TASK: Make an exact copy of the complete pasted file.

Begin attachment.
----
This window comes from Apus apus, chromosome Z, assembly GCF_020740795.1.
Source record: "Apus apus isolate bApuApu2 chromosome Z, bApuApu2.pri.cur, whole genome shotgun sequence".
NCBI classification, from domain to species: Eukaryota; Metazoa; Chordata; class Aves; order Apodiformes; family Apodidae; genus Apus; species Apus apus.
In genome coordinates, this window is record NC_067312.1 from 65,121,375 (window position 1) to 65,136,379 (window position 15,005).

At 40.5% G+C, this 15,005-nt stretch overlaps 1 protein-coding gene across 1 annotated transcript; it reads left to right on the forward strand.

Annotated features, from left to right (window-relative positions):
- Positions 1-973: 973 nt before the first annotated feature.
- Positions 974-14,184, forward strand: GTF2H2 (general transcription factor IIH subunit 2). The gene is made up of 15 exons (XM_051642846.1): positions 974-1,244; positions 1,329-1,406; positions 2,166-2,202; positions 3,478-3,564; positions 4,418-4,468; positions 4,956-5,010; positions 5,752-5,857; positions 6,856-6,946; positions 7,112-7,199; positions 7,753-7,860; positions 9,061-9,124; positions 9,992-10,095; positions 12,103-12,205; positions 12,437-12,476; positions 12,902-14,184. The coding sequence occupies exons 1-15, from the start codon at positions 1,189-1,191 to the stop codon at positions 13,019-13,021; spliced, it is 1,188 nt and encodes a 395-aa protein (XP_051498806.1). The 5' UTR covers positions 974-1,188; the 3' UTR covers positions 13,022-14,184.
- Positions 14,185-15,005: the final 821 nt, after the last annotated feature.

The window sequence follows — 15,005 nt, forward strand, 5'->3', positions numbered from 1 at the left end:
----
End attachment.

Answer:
This window comes from Apus apus, chromosome Z, assembly GCF_020740795.1.
Source record: "Apus apus isolate bApuApu2 chromosome Z, bApuApu2.pri.cur, whole genome shotgun sequence".
NCBI classification, from domain to species: Eukaryota; Metazoa; Chordata; class Aves; order Apodiformes; family Apodidae; genus Apus; species Apus apus.
In genome coordinates, this window is record NC_067312.1 from 65,121,375 (window position 1) to 65,136,379 (window position 15,005).

At 40.5% G+C, this 15,005-nt stretch overlaps 1 protein-coding gene across 1 annotated transcript; it reads left to right on the forward strand.

Annotated features, from left to right (window-relative positions):
- Positions 1-973: 973 nt before the first annotated feature.
- Positions 974-14,184, forward strand: GTF2H2 (general transcription factor IIH subunit 2). The gene is made up of 15 exons (XM_051642846.1): positions 974-1,244; positions 1,329-1,406; positions 2,166-2,202; positions 3,478-3,564; positions 4,418-4,468; positions 4,956-5,010; positions 5,752-5,857; positions 6,856-6,946; positions 7,112-7,199; positions 7,753-7,860; positions 9,061-9,124; positions 9,992-10,095; positions 12,103-12,205; positions 12,437-12,476; positions 12,902-14,184. The coding sequence occupies exons 1-15, from the start codon at positions 1,189-1,191 to the stop codon at positions 13,019-13,021; spliced, it is 1,188 nt and encodes a 395-aa protein (XP_051498806.1). The 5' UTR covers positions 974-1,188; the 3' UTR covers positions 13,022-14,184.
- Positions 14,185-15,005: the final 821 nt, after the last annotated feature.

The window sequence follows — 15,005 nt, forward strand, 5'->3', positions numbered from 1 at the left end: